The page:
Jim Warren, Early Influencer in Personal Computing, Dies at 85 – World News

Jim Warren, Early Influencer in Personal Computing, Dies at 85

Jim C. Warren Jr. was born on July 20, 1936, in Oakland, California, the only child of Jim Sr. and Gladys Warren. The family soon moved to Texas, where her father, a pilot, flew military transport planes during World War II.

Mr. Warren grew up in San Antonio. He earned a bachelor’s degree in mathematics and education from Southwest Texas State University and later, supported by a National Science Foundation grant, received a master’s degree in mathematics and statistics from the University of Texas.

But as he explained to John Markoff, a former reporter for The New York Times and author of “What the Dormouse Said: How the ’60s Counterculture Shaped the Personal Computer Industry” (2005), he felt limited by Texas conservatism. . In the early 1960s and was looking for a wider horizon. He then picked up a copy of LOOK magazine with a cover story on California as “The Golden State.”

Mr. Warren arrived in the Bay Area in the summer of 1964, visiting California. Faced with the freewheeling culture out there, he thought, “I’m at home, I’m home after all,” he recalled.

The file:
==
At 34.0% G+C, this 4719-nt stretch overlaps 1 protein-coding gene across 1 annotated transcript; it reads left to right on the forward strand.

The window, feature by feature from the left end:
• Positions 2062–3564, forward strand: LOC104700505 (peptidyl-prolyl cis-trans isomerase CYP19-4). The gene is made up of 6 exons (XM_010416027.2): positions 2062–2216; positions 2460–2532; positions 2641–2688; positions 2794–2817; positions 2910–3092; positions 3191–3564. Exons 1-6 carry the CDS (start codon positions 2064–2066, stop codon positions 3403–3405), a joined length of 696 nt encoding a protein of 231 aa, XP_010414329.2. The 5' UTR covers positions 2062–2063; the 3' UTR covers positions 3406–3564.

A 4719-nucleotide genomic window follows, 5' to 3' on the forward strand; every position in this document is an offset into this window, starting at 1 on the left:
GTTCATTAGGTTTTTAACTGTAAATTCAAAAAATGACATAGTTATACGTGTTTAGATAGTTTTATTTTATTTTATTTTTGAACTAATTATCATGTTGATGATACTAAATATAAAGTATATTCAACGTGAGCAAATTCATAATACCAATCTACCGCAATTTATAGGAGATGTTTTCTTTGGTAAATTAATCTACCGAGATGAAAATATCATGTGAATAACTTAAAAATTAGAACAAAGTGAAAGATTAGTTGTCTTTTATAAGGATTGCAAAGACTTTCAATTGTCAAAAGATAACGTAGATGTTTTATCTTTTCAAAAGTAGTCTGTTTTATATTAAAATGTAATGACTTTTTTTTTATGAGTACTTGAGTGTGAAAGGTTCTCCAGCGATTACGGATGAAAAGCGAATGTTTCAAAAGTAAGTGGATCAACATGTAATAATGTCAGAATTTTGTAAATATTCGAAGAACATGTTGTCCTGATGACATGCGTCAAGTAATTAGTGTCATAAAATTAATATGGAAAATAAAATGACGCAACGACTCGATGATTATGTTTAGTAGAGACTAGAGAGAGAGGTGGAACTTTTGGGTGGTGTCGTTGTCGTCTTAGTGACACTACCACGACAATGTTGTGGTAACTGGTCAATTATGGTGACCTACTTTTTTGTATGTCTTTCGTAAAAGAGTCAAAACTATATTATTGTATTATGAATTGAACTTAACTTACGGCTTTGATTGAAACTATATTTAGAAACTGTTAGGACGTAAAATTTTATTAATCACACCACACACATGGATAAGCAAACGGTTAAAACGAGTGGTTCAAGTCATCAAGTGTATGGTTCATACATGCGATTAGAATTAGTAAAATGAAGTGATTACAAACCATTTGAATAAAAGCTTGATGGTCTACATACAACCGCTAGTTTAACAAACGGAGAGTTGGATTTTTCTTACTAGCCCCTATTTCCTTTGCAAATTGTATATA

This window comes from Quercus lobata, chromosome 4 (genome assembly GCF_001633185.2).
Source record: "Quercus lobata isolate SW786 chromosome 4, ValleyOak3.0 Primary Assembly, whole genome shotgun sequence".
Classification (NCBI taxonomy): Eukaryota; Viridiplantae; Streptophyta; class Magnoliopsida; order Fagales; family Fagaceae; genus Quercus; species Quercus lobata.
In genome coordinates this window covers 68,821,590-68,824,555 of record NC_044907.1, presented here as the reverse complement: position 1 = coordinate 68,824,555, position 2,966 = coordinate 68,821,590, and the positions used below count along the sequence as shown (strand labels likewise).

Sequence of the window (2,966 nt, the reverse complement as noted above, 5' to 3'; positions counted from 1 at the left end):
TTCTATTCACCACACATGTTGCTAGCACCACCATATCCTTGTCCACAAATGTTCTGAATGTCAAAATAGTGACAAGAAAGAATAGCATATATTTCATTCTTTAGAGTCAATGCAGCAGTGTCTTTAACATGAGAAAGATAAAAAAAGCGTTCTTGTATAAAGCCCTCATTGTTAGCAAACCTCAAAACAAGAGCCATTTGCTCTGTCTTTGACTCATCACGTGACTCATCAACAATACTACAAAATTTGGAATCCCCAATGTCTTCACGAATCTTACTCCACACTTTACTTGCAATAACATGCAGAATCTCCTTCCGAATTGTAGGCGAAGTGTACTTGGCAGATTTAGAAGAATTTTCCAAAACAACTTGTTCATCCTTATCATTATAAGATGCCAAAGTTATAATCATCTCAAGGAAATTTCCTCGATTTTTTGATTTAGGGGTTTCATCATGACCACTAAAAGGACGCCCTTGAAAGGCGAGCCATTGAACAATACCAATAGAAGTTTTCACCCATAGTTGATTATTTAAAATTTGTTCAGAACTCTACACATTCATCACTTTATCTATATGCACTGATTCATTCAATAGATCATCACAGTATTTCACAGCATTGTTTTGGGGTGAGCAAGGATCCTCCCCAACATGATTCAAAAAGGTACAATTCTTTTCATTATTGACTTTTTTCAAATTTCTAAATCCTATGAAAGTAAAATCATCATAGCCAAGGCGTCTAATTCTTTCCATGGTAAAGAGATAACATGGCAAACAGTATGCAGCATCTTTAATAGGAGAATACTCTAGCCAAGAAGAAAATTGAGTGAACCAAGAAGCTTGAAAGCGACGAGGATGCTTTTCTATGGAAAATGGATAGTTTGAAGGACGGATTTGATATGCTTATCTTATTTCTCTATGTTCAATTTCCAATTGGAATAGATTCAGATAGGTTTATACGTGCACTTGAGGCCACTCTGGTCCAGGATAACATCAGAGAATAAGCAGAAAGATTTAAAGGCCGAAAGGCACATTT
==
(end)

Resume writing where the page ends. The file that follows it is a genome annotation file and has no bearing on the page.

He embraced the region’s liberal politics, marched in rallies to oppose the war in Vietnam and supported the Free Speech Movement, centered at the University of California at Berkeley. For two years he was general secretary of the Mid-Peninsula Free University, an outgrowth of a movement that not only offered free courses in storefront locations and homes but also sponsored B-ins and organized anti-war demonstrations.

Shortly after arriving in California, Mr. Warren got a job teaching mathematics at Notre Dame College, a Catholic women’s school in Belmont, Calif., and became the chair of its mathematics department.

His personal life was increasingly deserted, as he sampled everything on the counterculture menu, including drugs, free love, and nudity. Mr. Warren promoted large parties held at his home in Woodside. A BBC film crew showed up to shoot footage for a documentary on the “Now” generation.

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